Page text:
This section is dedicated to take away all your "I wish someone had told me that before I went!" experiences. This way, you can spend less time settling in, and more time making new friends in your chosen hostel. We share our insider knowledge of tips, tricks and important things to look out for in Óbidos.
If you want to experience real unspoilt Portugal and you only have the time to visit one place in the country, you should definitely go for Óbidos, Portugal, as this place has absolutely everything that makes Portugal such a special place.
Only an hour's bus ride from the capital city of Lisbon, this picturesque town of just over three thousand inhabitant feels like an open-air museum, it is so perfectly preserved offering a careful selection of the most traditional types of buildings, arts and crafts. An impressive medieval city wall embraces the city and inside quaint, traditional whitewashed houses with Portuguese Azuleijo mosaics are scattered along narrow and winding cobblestone streets. A castle towering above the town on one end gives the place a remarkably impressive character and the adjoining city walls present an exceptional opportunity to walk around and observe not only the awe-inspiring countryside scenery outside the town, but also an overview of the narrow, labyrinthine streets below.
A place of historic importance, this estate was presented to Queen Isabel by King Dinis in the thirteenth century, and through the coming dynasties, it was always given special importance as the Queen's Estate. This explains why the place is so well preserved, and why despite being only a countryside town, it abounds with richly decorated buildings and a number of churches unprecedented for such a small population.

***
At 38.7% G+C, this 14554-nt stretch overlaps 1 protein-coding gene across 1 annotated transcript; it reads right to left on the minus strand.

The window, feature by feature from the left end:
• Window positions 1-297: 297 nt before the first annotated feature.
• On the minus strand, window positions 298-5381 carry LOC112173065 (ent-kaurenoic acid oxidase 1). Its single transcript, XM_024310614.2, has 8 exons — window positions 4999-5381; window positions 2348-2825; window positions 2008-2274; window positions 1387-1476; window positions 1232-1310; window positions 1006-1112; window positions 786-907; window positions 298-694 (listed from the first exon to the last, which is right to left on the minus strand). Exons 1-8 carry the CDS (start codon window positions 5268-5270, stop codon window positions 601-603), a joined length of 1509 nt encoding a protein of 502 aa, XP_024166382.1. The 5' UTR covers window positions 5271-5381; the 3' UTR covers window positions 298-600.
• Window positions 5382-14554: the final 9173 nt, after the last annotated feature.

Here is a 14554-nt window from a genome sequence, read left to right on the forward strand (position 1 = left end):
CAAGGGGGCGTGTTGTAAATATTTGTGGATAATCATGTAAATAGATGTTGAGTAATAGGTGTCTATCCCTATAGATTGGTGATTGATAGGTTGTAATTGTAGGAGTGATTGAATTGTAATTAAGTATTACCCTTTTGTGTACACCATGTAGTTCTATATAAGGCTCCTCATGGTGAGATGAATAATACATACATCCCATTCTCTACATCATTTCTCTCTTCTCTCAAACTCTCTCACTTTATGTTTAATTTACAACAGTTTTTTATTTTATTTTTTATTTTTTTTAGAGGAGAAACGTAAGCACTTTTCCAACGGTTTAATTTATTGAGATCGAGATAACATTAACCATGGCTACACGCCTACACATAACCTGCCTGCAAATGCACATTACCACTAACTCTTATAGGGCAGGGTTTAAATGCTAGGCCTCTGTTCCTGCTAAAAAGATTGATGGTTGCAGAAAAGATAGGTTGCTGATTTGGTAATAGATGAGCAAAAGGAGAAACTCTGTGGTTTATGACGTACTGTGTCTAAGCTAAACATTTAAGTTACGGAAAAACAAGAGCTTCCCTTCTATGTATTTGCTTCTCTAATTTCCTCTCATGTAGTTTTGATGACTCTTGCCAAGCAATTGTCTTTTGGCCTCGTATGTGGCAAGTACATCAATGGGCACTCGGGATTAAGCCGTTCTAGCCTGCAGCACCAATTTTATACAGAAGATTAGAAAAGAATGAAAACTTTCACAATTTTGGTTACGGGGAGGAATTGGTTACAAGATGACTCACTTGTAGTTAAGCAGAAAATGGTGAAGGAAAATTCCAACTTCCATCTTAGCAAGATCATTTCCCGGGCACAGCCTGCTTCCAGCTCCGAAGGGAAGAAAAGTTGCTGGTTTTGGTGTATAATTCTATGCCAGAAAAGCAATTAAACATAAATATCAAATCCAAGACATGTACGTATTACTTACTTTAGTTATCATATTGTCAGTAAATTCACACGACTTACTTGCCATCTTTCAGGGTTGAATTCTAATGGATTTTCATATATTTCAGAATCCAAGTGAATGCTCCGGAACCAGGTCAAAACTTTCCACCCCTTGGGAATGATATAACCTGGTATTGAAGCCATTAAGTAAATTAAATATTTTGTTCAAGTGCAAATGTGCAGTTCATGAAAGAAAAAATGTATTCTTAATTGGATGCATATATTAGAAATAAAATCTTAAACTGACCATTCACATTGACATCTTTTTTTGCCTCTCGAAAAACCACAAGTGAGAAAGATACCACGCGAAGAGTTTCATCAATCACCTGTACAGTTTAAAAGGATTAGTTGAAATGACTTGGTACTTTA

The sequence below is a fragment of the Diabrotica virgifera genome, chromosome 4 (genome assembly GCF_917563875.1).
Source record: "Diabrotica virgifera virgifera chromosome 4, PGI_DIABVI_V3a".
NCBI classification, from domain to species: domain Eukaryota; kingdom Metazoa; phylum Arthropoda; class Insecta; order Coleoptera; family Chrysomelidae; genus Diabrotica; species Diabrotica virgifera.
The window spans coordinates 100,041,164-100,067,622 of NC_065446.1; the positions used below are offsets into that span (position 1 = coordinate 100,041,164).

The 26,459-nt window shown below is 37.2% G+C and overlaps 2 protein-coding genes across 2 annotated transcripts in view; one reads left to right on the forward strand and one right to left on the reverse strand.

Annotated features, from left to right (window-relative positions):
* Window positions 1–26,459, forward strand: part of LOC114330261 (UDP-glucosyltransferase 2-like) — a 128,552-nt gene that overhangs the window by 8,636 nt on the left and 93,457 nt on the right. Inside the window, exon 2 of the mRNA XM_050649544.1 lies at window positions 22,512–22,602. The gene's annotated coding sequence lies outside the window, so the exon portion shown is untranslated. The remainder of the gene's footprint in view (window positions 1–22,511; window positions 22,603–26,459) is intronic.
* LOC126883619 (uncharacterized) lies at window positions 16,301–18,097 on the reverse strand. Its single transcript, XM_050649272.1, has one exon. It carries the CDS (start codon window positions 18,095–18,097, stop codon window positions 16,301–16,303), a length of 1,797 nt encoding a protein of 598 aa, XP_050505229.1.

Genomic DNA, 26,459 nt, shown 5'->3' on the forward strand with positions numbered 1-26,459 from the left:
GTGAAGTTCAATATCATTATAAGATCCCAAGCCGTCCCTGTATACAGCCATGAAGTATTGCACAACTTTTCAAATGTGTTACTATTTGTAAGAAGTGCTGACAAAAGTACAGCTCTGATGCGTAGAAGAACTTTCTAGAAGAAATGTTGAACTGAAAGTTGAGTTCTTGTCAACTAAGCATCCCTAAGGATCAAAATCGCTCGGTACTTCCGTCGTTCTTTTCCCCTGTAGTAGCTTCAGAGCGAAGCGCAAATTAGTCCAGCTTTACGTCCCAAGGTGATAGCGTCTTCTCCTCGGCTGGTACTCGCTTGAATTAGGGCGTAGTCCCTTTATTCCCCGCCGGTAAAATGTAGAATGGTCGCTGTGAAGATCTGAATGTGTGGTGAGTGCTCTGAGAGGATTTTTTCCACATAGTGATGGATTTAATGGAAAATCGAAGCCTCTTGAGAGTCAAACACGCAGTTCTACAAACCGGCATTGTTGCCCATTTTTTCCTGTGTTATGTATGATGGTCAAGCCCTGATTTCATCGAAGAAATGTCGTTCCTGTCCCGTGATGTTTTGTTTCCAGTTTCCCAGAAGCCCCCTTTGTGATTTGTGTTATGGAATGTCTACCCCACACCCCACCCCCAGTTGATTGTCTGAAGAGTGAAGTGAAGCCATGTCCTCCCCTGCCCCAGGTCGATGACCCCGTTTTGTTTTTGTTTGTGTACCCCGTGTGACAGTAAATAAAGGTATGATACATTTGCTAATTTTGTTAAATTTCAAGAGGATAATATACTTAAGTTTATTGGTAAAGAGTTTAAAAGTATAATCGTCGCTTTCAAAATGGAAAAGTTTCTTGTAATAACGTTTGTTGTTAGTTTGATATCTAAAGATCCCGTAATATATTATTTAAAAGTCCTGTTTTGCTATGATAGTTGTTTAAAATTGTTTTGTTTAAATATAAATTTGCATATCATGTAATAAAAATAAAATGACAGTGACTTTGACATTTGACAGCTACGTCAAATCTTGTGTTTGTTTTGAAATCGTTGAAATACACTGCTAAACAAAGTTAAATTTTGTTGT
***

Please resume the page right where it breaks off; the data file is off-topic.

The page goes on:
Óbidos is not only a model medieval town, but also a cultural hub that has a busy agenda. One of the most remarkable events throughout the year is the Portuguese Chocolate Festival that is organised every year within the medieval walls. For the duration of the festival, everything is turned into chocolate and chocolate-making workshops and chocolate statue exhibitions are organised on the territory of the castle. Speaking about chocolate, once in Óbidos, you should not miss the local specialty called ginginha, which is a cherry liquor traditionally served in a chocolate cup.
There are a few Óbidos, Portugal hostels, though they are normally expensive and outside of the historic city. As most of the activities and attractions here are limited to daylight hours, it might be an option to sleep in Lisbon and come to Óbidos only for a daytrip. Even though the city is guaranteed to make its way to your heart very quickly, given its small territory, it might get boring after a day or two anyway.
Written by local enthusiast for Óbidos hostelsJudyM